I have seen the recommendations in official documentation to 'avoid NFS' when using them as data directories for elasticsearch. I have also seen almost everywhere in the forums to 'avoid NFS' but couldn't find a proper explanation.
Is it due to the fact that NFS is exported as a file system, and not a block device? Since there would be higher number of concurrent writes and reads, NFS would have protocol level bottlenecks.
Is it due to network latency related issues of any network related storage (against local storage).
Is it only the (1) reason, if that so, can we use a network bloack storage like ceph or SAN.
Main reason to me is the latency.
Yes, latency is a big factor. Another is correctness: Elasticsearch expects the filesystem under the data path to act like a local filesystem, and uses some fairly advanced features that are typically not well supported by nonlocal storage. For instance it needs locking and atomic file creation to work right; it's notoriously tricky to get NFS to do these things correctly.
Distributed storage like Ceph and GlusterFS is something I'd avoid. These technologies are still maturing IMO and have been linked to lost or corrupt data in the recent past. You don't need distributed storage since Elasticsearch handles the distributed side of things for you.
SANs work ok where performance is less important (e.g. the cold tier). I haven't heard of as many correctness issues with SANs as with your other suggestions.
As far as I recall it is both. There used to be issues around NFS causing problems due to not behaving and offering the same mechanisms as a block store, but that may have been addressed in more recent versions. Performance is a however still a major consideration as Elasticsearch tends to perform a lot of small random reads and writes rather that large consecutive operations. I do not recall seeing ceph used but many users have clusters backed by SAN. SAN performance can vary a lot so make sure you test properly.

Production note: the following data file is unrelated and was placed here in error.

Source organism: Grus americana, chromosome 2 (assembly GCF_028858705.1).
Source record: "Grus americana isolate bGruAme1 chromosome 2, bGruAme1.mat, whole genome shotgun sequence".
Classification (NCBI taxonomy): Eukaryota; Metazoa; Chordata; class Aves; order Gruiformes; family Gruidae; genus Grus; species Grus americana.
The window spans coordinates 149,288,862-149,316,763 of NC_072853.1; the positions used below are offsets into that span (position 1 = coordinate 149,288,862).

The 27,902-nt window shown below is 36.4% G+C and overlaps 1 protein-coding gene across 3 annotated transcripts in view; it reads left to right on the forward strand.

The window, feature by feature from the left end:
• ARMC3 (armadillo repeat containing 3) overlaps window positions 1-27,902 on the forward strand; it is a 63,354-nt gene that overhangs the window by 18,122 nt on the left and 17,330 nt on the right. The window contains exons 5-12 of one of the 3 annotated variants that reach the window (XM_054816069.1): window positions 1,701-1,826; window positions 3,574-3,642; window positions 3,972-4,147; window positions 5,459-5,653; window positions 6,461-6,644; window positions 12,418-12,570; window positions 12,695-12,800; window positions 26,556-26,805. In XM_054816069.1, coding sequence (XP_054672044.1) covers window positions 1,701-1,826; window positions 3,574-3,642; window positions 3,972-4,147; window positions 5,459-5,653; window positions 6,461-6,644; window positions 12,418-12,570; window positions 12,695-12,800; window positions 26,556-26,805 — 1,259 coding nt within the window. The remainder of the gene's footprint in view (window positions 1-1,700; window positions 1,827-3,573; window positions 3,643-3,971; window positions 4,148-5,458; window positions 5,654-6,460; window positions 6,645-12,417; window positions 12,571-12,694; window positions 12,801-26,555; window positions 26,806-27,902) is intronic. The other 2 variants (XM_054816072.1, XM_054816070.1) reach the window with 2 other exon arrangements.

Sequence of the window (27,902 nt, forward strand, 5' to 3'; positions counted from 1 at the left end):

Thanks for the quick help.
Our infrastructure team wants to use already available NFS storage for this task. I'll let them know that this unsuitable for elasticsearch.
.... and while you are avoiding NFS, also avoid spinning hard drives - the pain is real.
SSD is the best starting point .
Spinning disks are certainly a poor choice for nodes that see heavy indexing, but they can work well for nodes in the warm and cold tiers that see very little write traffic.
Your right, for warm or cold tiers spinning drives might be perfectly fine.
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